Flexible hybrid electronics, an emerging manufacturing capability, enables the integration of thin silicon electronic devices, sensing elements, communications, and power on non-traditional flexible substrates. FHE has the potential to re-shape entire industries, from the electronic wearable devices market, to medical health monitoring systems, to the ubiquitous sensing of the world around us – also known as the Internet of Things. To be successful, the Institute will need to engage aspects of the integrated circuit (IC) industry, the graphics printing industry, and the electronic assembly/packaging industry.

    FHE MII joins best-of-breed innovation efforts
    The new institute is part of the National Network for Manufacturing Innovation program (NNMI). The FHE MII is the seventh MII announced—the fifth under DOD management. The NNMI program is an initiative of the Obama Administration to support advanced manufacturing in the U.S. Each institute is part of a growing network dedicated to securing U.S. leadership in the emerging technologies required to win the next generation of advanced manufacturing.  Bridging the gap between applied research and large-scale product manufacturing, the institutes bring together companies, universities, other academic and training institutions, and Federal agencies to co-invest in technology areas that benefit the nation's commercial and national defense interests.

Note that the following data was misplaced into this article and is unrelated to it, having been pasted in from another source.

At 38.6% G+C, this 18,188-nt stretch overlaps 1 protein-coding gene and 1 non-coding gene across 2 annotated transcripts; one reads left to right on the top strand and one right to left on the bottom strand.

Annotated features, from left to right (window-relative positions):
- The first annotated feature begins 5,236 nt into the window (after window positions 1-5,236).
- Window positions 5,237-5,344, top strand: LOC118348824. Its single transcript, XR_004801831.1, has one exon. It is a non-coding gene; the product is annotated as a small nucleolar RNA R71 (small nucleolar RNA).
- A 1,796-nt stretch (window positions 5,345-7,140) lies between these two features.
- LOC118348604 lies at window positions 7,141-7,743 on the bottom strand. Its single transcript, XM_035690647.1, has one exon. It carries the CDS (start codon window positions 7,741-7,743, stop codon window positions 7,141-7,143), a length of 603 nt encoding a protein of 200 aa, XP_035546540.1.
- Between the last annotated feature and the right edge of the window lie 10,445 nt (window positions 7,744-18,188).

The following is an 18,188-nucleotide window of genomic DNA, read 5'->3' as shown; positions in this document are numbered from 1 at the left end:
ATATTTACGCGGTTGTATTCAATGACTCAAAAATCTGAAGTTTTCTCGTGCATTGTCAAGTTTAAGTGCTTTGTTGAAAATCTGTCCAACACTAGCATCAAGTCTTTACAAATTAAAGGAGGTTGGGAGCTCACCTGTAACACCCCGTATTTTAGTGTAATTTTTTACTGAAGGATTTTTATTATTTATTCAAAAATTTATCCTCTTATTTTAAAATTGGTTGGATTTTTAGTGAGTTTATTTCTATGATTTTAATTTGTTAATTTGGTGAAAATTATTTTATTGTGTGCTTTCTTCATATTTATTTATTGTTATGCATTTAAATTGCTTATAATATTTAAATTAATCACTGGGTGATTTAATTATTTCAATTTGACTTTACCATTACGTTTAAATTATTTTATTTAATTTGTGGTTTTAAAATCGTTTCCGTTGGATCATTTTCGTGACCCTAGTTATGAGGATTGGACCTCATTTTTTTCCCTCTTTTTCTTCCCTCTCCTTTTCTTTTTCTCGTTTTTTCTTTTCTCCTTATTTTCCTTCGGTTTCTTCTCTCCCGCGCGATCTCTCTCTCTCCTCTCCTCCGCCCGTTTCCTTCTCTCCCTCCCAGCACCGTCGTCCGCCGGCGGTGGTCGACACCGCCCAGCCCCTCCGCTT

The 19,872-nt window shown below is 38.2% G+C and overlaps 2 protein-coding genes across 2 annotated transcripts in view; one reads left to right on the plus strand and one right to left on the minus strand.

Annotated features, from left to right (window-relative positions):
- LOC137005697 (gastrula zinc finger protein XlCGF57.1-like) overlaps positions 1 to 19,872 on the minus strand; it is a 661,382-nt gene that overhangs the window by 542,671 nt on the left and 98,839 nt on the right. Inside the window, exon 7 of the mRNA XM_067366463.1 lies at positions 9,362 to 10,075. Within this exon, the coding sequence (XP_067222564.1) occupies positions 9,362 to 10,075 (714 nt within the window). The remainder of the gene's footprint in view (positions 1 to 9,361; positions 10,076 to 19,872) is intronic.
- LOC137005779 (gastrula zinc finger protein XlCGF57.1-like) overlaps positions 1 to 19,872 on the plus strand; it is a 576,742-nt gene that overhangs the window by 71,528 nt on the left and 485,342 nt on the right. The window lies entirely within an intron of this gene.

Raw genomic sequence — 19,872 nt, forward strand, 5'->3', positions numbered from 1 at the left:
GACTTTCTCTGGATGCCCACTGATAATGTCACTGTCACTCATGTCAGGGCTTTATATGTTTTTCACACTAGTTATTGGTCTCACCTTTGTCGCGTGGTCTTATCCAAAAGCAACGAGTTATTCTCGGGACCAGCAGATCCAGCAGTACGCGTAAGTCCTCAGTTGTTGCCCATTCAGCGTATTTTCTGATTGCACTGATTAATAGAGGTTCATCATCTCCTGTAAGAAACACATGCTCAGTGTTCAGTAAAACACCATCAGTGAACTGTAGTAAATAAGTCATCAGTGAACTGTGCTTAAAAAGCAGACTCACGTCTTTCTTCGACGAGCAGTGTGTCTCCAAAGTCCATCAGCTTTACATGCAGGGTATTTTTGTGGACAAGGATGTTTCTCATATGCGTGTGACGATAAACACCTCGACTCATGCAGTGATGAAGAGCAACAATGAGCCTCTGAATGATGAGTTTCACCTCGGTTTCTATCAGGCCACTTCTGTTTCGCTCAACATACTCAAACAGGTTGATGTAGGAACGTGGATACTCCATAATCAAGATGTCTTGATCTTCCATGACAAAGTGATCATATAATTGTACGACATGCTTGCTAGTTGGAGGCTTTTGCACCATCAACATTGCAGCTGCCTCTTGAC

"The intent of the MII is to draw in the country's 'best of the best' scientists, engineers, manufacturing experts and business development professionals in the field of flexible hybrid electronics," stated Dr. Malcolm Thompson, Executive Director-designate of the Institute. Under the FlexTech proposal, the Hub provides overall program direction, is the integrator of components, creates prototypes, and matures manufacturing readiness levels (MRLs). "Fast start" projects for equipment, materials, devices and other vital components will make use of existing node facilities and key personnel from around the country.